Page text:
If you happened to wander down the High Street at 3pm one night last week, you may have been surprised to see a light on in Portswood Church.  The cross shaped window of the upstairs room glowed into the night as someone was there inside praying. In fact every hour of every day and night last week, at least one member of the church family was in the ‘Prayer Room’ for our 24/7 Week of Prayer. 

So why do we do this? Is there anything special about praying for a whole week, in one particular room? In one sense, not really – we know we can talk to God at any time and in any place... But anyone who spent time in the Prayer Room will tell you that there was something very special about being part of the week.

 In our busy lives, sometimes we need to make a decision to stop and give God our full attention. Setting apart time this week was a way of recognising that talking to and listening to God, or just being with him, is often really hard, but so important - something we can’t live without as followers of Jesus. Coming to the prayer room provided a wonderful space to do this, away from many of the distractions of life.

 Although the church came to the room as individuals or small groups, we were able to share in the experience as a whole. Many visitors to the room left their words, prayers, and reflections written on walls or created as artwork, which then encouraged and inspired others.

The prayer room was for anyone whatever their age, and whether prayer was something new to them or they’d be praying for years. The feel of the room certainly varied throughout the week – some sessions were quiet times of listening and reflecting in the candle light after a tiring day at work. At other times the room was full of noisy singing, drumming, colouring and playing with Lego as younger families had fun doing something different at church and exploring what prayer is all about.

Our theme for the week was the Psalms – the Bible’s book of songs and poems. Despite being written thousands of years ago, the words really resonated with many of us. The writers of the Psalms express the same emotions and experiences we feel today; from celebration, gratitude and joy to doubt, anxiety and confusion. 

The Psalms show us that the heart of real prayer is honest conversation between us and God. Not trying to say the ‘right’ thing, praying religious words out of duty, or trying to make ourselves acceptable to God. But because Jesus has already opened up the way for us to freely be accepted into a relationship as God’s children, we can be ourselves before God, coming to him as we are. Praying with the Psalms as a starting point encouraged us that we could be open with our Heavenly Father about our struggles and questions, but also find hope and a way forward as we grow to understand who He is.  The more we see of what God is like and what He’s done, the more we come to see that He is with us in all situations in life and ultimately, we can trust Him.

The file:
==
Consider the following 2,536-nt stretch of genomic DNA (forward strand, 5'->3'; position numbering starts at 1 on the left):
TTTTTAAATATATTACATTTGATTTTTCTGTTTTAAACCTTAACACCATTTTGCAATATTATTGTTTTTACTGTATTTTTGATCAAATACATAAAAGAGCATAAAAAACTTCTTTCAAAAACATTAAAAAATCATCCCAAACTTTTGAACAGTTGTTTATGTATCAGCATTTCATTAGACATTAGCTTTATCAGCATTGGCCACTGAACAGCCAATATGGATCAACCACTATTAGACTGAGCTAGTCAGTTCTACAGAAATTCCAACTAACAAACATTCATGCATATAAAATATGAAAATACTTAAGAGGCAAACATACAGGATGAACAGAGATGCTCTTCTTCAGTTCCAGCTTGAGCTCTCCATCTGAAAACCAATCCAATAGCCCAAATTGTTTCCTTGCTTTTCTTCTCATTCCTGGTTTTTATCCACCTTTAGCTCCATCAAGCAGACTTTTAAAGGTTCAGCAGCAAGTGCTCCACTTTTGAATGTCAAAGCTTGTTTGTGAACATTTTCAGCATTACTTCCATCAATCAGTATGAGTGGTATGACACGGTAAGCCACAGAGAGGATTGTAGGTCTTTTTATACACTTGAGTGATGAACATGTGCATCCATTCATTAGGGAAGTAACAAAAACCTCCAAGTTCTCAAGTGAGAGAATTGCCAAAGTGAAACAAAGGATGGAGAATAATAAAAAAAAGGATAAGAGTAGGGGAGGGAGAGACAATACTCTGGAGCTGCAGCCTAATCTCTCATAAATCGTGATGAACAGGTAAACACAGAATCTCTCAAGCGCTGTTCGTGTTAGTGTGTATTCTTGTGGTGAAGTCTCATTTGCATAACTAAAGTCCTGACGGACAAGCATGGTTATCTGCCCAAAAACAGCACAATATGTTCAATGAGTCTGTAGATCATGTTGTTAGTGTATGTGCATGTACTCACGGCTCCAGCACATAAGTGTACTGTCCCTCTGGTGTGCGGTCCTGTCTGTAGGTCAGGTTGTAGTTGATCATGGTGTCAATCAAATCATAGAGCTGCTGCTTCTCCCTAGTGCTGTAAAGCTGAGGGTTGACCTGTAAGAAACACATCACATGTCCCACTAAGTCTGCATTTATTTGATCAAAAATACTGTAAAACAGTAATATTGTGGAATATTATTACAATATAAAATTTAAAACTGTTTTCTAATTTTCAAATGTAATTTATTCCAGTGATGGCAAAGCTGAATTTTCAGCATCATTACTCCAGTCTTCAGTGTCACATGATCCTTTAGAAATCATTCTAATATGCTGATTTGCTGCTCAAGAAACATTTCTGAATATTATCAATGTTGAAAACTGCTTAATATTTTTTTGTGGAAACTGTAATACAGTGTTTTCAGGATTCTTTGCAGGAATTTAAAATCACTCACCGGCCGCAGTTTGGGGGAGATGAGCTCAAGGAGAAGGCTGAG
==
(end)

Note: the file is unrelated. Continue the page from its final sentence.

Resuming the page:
We realise that prayer is more than just wishful thinking, but there is real hope and purpose as we talk to him because he is a God who is involved, he is listening, and he is working as we pray, even when we can’t see the answers. It was great to see that people were able to bring all sorts of things to God during the Week of Prayer. Dozens of name tags filled a Prayer Wall, where people wrote the names of friends or family members they were concerned for. Post it notes were dotted on maps of the city and the world as people shared the situations locally and globally that were on their hearts.  And there were personal prayers about our own everyday lives – I think many of the children’s prayers in particular were great at teaching us how to talk to God about our immediate needs or problems, however big or small.

We also see that prayer is a two way conversation and God has so much to say to us; learning to listen is something we all want to grow in, and the Prayer Room was really helpful in providing somewhere to focus on God. It was encouraging to hear the things that people had discovered as God had spoken to them through particular verses from the Bible or other thoughts and words.   

The Psalms are full of praise songs to God. They show that knowing God can give a different outlook on life; we can know a deeper joy in the good things we appreciate in our lives; they’re not just good in themselves but they point us to a good, generous Heavenly Father. And it means that we have something to hold on to and hope in, a reason to praise even when things aren’t going so well in life. The Prayer Room was a place to align our hearts and minds with that perspective. Groups joined to worship together with music, songs and words to tell God, and remind each other, how great He is.

The Week of Prayer may have come to an end, but hopefully the things we’ve that have helped and encouraged us will stay with us as we continue our journey of growing in prayer as individuals and together as a church.